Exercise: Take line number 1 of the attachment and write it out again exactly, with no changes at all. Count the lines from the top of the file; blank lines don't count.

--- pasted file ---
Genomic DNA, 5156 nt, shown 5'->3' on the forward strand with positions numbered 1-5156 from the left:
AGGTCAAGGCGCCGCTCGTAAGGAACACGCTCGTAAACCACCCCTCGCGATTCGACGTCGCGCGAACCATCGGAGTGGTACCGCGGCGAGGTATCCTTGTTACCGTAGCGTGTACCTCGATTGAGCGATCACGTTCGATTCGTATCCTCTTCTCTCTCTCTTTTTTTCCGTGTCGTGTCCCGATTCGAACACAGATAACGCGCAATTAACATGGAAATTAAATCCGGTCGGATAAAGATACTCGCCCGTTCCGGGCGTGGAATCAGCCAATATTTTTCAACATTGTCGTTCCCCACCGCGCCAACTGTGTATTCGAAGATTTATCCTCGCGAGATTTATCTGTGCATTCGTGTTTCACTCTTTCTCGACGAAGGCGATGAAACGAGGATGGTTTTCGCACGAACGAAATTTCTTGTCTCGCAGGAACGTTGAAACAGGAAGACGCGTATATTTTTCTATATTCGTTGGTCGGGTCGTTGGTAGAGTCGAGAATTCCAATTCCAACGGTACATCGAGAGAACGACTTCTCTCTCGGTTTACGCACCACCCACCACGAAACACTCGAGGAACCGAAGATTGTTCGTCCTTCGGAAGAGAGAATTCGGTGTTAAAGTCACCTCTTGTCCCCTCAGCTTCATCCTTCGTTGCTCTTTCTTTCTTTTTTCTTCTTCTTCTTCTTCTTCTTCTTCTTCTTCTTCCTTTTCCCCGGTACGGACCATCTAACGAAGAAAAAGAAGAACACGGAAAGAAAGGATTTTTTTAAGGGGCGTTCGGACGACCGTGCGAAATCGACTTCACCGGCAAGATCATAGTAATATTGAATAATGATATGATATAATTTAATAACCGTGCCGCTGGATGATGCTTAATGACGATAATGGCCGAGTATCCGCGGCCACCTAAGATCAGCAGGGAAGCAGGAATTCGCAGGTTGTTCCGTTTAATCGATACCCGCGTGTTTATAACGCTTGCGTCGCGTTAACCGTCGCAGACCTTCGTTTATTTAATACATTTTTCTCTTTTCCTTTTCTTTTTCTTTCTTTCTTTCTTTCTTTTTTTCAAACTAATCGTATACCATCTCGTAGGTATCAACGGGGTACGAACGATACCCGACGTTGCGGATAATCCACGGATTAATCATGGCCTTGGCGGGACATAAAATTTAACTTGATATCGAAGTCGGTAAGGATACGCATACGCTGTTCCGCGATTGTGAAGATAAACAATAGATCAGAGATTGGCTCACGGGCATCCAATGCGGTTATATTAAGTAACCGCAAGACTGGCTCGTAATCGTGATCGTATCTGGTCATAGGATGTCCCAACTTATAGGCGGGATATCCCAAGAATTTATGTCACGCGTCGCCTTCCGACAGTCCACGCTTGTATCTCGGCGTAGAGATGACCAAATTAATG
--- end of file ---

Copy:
Genomic DNA, 5156 nt, shown 5'->3' on the forward strand with positions numbered 1-5156 from the left: